For my HO layout I have a list of prototypes I want represented - I will
buy the best proprietry model when there's a choice, or the nearest
model when there isn't a precise one, _but_ I consider a bad model as a
gap filler until a good model hits the market or until I build a good
I dont think its a matter of "dumbing down" its a matter of as you yourself
have found of finding a "happy medium" If you have the cash you can get Ian
Rice or Mike Sharman to build you a model that will shock most rivet
counters into silence, and who wouldnt want a model of one of theose
amasing Victorian locos with their strange occilating cranks ? I as an
invalid pensioner on a very limited budget cannot frankly afford some of the
nicer locos or rolling stock on the market, why everyone assumes that
everyone has unlimited amounts of cash ready to splurge out on the latest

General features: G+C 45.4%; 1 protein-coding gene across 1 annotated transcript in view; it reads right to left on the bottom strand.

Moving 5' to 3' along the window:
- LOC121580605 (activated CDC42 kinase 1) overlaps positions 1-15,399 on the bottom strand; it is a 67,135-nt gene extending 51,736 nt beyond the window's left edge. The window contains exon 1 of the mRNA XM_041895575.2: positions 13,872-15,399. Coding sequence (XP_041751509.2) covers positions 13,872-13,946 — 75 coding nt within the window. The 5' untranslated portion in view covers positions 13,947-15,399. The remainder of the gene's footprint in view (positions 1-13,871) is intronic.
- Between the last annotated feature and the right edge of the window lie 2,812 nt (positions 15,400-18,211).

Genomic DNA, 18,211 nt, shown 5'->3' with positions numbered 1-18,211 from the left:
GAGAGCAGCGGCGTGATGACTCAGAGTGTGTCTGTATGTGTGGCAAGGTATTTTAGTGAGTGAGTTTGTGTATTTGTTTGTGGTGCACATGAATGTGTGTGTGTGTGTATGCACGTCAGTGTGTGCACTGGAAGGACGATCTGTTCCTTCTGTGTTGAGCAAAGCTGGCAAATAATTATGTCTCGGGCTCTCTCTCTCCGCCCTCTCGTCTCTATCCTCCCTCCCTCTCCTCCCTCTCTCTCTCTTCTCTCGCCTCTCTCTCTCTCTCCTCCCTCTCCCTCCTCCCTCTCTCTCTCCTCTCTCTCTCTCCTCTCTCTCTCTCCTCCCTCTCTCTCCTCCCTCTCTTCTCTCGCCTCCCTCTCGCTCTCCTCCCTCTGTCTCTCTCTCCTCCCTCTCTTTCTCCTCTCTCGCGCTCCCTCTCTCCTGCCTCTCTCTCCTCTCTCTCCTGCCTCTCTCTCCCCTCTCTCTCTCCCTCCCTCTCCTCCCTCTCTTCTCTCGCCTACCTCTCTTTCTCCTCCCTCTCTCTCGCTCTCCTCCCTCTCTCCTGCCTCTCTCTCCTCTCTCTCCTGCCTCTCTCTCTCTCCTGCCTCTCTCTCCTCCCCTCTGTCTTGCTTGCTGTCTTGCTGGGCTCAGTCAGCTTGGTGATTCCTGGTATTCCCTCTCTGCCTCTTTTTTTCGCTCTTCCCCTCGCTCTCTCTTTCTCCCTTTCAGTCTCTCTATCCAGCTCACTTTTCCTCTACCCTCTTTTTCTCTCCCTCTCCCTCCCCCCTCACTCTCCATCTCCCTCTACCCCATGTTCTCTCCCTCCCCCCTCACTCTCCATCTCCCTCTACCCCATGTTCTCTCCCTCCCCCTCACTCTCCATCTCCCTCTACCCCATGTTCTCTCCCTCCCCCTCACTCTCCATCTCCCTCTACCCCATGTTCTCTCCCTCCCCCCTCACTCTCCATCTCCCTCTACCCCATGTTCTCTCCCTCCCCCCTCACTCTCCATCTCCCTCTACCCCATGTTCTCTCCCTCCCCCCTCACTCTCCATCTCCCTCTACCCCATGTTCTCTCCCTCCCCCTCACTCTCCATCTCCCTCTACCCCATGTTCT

bit of happy plastic beats me! I will save up my öre (I live these days in
Sweden) and fork out for a minitrix V36 which is uncannily like an LMS
Shunter from the early 30´s which will suit the light railway that I am in
the process of gathering bibs and bobs in order to one day complete, at
roughly 2mm to the foot I dont have to do much alteration of the model as
rivets etc are too small to see at that scale, now a rivet head is smaller
than a rail spike so I had a look at one of those which I have which are a
mix or pre war(WW2) swedish and german spikes the head of these is 1 1/4" or
circa 3cm which at 2mm scale is going to be a bit iffy to reproduce so its
always represented at overscale dimensions as are the famous rivets assuming
they arent flush mounted ofcourse.... :)even in HO or 3,5 mm to the foot
that spike is going to probably be oversized assuming one models a railway
that uses such things, as has been pointed out most rivet counters are kill
joys be they railway or motorcycleor whatever and they often get it wrong,
which is why when one actually meets up with someone that actually knows